I am their teacher.

These are my kids.

In one more week my stint at the detention center will end, and two weeks later my upcoming 5th graders will arrive in my classroom to commence a new year with me as their teacher; however, I will miss my time in juvenile detention...and I am grateful for the chance to have been able to call myself their teacher.

The image above is not of my student, the shot was garnered from here.

Wednesday, July 27, 2011

This is the Place Heritage Park

Pin It While Trent and I were in Utah last week we went to - This Is The Place Heritage Park.
It was so much fun. I haven't been there since Trent was just a baby, and, of course, he doesn't remember it so I really wanted to take him there.

There is so much more there now than there was just a few years ago - a really fun, interactive village.

Sidenote: It is located on Sunnyside drive in SLC right across the street from the Hogle Zoo and WAYYYYYY too close to U of U territory for Trent and I! We passed through campus and shot at the Utah signs with our "finger guns" as we drove along - Ha Ha!!!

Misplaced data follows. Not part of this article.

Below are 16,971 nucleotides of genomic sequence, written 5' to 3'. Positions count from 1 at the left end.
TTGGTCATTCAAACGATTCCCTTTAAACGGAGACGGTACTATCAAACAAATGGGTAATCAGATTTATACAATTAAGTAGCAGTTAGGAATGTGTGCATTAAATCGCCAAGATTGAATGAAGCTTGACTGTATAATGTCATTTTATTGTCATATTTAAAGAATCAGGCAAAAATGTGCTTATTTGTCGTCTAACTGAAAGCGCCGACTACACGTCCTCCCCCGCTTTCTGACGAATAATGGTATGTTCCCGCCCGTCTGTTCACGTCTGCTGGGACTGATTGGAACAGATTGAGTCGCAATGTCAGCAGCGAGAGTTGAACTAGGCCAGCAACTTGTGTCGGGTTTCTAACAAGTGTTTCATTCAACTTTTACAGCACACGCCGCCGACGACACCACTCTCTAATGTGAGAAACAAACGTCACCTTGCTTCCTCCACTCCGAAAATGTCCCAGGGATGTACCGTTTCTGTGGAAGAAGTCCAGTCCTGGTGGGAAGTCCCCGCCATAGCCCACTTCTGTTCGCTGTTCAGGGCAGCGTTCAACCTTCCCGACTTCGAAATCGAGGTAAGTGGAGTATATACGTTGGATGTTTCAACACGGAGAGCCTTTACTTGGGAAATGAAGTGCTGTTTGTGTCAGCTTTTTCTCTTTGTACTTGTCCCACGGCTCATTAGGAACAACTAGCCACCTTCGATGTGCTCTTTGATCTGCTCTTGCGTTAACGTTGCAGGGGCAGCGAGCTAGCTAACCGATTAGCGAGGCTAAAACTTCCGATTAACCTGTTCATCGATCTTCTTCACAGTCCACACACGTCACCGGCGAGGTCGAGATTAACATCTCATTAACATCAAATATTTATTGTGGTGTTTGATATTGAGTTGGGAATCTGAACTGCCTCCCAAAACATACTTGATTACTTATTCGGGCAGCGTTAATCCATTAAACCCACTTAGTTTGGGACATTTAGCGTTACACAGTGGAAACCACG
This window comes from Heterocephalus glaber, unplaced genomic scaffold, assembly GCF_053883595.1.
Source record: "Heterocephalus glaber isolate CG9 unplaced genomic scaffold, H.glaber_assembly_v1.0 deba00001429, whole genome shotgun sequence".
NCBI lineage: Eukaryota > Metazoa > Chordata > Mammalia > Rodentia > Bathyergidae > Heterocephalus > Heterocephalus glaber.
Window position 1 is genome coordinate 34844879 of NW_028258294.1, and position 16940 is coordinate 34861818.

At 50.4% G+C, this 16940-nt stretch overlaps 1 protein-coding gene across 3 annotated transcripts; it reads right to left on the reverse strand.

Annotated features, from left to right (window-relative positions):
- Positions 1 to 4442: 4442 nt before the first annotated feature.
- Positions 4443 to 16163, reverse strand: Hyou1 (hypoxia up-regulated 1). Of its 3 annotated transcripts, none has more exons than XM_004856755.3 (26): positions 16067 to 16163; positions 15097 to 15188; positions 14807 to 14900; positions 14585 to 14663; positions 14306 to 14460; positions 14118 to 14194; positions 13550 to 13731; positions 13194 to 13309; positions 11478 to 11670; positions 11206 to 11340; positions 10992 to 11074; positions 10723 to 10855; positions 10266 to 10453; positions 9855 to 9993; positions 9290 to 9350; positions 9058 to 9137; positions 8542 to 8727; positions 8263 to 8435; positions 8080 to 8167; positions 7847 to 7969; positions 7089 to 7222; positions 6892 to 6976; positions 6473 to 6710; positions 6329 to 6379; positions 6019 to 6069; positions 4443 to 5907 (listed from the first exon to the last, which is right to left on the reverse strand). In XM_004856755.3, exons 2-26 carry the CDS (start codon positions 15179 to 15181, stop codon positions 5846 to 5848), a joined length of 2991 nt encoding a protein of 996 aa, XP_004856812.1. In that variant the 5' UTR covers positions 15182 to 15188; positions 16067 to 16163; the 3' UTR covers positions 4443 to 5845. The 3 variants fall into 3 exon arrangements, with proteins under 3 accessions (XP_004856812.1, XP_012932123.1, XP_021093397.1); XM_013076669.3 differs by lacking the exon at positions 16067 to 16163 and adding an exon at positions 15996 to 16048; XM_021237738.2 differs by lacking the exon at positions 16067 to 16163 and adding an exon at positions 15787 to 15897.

What a goofball!

We loved looking at all the old homes. It was fun to have the people dressed up.
When we stopped at the barbershop he told us he had went to school and could cut hair or perhaps pull a tooth if we liked. We no likey!

I adored seeing all the wash on the line - although I am glad for my dryer.

Trent especially loved the animals. We spent alot of time with them.

There was an indian village where we explored different indian dwellings and he made an arrowhead necklace.

The hospital was fascinating with it's old fashioned tools like a hack saw - Ouch!
Also, it's rows of beds with quilts.

We stopped into the schoolhouse where Trent wrote his name on a slate and then with other children they stood and recited multiplication facts.

When the teacher discovered that Trent had forgotten his homework he had to sit in the front of the class with a Dunce cap on.

He said he would never forget it again!

A prospector named Digger allowed Trent to pan for gold on his land. Trent found quite a few nuggets which he was required to turn over to Digger, but Digger was a fair man and let Trent take home a few as pay for his work.

I love being able to spend one on one time with Trent and not being in a rush so he can enjoy some of the things he wants to do. It was a good day!

I know I promised never to do this again, Cherie...and this will be the last time...really; this time I REALLY mean it...

Tuesday, July 26, 2011

Moments with Joey – Fortunes